Review History


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Summary

  • The initial submission of this article was received on November 17th, 2015 and was peer-reviewed by 5 reviewers and the Academic Editor.
  • The Academic Editor made their initial decision on January 4th, 2016.
  • The first revision was submitted on February 2nd, 2016 and was reviewed by 1 reviewer and the Academic Editor.
  • The article was Accepted by the Academic Editor on February 13th, 2016.

Version 0.2 (accepted)

· · Academic Editor

Accept

All the reviewers' concerns were addressed.

Reviewer 5 ·

Basic reporting

The authors have addressed this reviewer's points of critique

Experimental design

The authors have addressed this reviewer's points of critique

Validity of the findings

The authors have addressed this reviewer's points of critique

Comments for the author

The authors have addressed this reviewer's points of critique

Version 0.1 (original submission)

· · Academic Editor

Major Revisions

All reviewers had positive comments, however, point to point responses and a major revision is required.

Reviewer 1 ·

Basic reporting

No Comments

Experimental design

No Comments

Validity of the findings

No Comments

Comments for the author

Cumulus cells have multiple functions during oocyte maturation and insemination. The authors investigated the function of the cumulus systematically by four models: In vivo oocyte-cumulus complexes (OCC), in vitro OCC, in vitro denuded oocytes (DO) + cumulus cells and in vitro DO. Their results showed that cumulus cells play key roles during oocytes maturation and insemination. Cumulus cell contribution is dependent on the connections of their gap junction with oocytes. This is a valuable topic. In general, the methods used in this study are feasible and the data are solid to support the conclusion. It could be taken into consideration for publication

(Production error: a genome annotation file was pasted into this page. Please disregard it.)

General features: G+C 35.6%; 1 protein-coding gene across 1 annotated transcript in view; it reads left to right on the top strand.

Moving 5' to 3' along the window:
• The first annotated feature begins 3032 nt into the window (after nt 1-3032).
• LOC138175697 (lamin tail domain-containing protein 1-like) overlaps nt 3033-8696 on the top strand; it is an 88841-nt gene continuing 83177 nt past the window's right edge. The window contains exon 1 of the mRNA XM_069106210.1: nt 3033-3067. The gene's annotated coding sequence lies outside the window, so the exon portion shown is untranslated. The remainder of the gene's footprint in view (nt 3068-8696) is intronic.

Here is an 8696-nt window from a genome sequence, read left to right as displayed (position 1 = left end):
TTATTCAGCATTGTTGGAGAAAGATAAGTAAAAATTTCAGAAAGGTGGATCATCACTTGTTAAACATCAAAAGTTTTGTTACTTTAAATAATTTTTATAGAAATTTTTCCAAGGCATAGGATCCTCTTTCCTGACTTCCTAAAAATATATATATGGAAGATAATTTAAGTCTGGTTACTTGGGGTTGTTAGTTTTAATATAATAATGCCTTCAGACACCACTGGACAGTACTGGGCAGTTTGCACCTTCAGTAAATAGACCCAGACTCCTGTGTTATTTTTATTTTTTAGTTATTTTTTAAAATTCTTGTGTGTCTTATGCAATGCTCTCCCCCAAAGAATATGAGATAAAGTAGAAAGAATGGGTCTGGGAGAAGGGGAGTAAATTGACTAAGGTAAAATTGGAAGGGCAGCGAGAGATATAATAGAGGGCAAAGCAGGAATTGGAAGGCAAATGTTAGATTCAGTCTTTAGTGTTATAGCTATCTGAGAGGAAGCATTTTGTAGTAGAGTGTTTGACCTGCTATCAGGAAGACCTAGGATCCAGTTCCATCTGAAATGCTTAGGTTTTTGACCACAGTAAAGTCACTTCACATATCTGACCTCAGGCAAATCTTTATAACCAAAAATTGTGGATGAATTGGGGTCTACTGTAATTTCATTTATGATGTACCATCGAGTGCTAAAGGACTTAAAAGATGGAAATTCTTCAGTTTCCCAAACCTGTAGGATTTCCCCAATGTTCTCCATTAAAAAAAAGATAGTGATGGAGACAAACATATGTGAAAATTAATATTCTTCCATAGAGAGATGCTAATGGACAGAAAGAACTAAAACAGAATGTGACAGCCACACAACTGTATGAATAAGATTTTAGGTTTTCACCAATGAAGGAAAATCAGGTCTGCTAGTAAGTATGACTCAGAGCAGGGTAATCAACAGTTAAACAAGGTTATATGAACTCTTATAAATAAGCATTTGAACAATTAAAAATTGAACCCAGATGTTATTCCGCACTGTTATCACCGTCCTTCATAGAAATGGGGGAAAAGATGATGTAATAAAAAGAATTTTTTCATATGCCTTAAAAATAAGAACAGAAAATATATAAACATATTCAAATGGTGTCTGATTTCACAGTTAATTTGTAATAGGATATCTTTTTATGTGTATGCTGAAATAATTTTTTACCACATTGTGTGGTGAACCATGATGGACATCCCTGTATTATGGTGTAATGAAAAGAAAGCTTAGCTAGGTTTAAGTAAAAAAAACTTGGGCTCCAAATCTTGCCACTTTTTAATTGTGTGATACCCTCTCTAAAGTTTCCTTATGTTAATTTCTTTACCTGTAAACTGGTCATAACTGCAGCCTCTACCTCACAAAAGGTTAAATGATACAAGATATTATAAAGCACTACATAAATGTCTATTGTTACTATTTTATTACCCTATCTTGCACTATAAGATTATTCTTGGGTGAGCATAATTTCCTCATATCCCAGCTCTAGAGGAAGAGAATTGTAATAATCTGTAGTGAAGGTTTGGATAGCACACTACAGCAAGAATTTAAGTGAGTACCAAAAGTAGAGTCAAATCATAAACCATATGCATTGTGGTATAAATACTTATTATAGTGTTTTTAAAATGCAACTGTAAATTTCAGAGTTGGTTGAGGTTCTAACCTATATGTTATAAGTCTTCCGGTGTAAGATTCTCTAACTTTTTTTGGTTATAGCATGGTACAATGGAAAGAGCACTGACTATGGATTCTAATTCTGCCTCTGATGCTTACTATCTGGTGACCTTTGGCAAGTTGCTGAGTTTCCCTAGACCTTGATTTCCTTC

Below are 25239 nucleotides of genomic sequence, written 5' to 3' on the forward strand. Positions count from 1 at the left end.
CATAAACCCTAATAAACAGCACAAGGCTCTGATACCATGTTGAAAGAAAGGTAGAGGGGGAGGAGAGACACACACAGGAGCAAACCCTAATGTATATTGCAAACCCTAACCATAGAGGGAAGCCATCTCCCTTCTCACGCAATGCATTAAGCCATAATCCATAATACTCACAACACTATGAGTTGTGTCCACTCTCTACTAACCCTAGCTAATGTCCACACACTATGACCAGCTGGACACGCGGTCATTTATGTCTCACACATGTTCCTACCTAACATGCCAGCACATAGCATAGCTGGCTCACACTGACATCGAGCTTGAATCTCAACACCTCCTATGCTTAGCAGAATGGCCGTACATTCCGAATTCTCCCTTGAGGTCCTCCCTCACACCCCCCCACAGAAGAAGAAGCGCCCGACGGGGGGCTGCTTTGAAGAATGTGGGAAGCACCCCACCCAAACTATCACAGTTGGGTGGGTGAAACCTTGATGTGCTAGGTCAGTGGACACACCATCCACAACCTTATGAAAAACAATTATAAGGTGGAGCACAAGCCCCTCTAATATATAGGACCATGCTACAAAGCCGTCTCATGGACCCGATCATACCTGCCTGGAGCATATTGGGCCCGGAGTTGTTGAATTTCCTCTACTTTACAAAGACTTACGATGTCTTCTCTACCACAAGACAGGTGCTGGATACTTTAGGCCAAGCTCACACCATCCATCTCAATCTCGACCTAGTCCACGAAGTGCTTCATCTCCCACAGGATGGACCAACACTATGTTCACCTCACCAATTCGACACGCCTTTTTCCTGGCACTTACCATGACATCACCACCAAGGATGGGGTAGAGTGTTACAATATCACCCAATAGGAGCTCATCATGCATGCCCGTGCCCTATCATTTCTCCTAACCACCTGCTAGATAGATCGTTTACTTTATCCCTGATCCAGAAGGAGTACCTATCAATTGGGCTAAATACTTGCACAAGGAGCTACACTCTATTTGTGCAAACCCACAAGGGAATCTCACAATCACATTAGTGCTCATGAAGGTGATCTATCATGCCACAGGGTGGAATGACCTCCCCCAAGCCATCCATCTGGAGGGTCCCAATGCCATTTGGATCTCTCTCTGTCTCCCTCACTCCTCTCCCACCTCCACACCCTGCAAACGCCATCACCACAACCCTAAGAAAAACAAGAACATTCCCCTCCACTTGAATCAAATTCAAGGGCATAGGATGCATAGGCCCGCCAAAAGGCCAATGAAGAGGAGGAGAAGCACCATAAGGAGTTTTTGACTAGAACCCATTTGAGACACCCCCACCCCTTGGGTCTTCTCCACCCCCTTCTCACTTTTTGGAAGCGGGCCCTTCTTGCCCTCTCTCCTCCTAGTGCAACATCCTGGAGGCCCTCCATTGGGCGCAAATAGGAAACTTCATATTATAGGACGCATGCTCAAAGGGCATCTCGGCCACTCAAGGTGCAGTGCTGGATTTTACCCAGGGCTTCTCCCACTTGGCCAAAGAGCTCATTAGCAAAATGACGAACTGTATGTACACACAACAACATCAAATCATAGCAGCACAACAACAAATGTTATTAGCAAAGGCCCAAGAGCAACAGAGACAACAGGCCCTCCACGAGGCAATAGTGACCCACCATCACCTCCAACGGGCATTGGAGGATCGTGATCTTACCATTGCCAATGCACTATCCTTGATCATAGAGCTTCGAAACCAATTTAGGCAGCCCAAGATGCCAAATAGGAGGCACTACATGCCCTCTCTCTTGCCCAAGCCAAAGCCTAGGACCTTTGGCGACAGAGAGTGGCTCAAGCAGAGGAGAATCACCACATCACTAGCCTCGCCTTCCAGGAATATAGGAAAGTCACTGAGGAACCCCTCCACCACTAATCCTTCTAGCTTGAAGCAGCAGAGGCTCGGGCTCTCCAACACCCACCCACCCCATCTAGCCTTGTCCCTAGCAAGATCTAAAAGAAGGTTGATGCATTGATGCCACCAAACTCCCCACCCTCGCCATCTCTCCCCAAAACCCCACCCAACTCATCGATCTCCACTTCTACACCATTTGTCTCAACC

·

Basic reporting

No Comments

Experimental design

No Comments

Validity of the findings

No Comments

Comments for the author

Coordination between cumulus cells and oocytes within the ovary is crucial for follicle development and oocyte maturation. Cumulus-oocyte co-culture in vitro is a good model to study this complicated coordinative mechanism. Many related researches have been done. However, the most prominent superiority of the present study is that it not only studied oocytes maturation, but also fertilization, in different models of oocyte-cumulus co-culture. The experimental design is well-conceived,the operation & manipulation is proficient and creditable, the data collection & analysis is standard and precise, and the conclusion is pertinent. So I think the manuscript is acceptable after the following minor revision.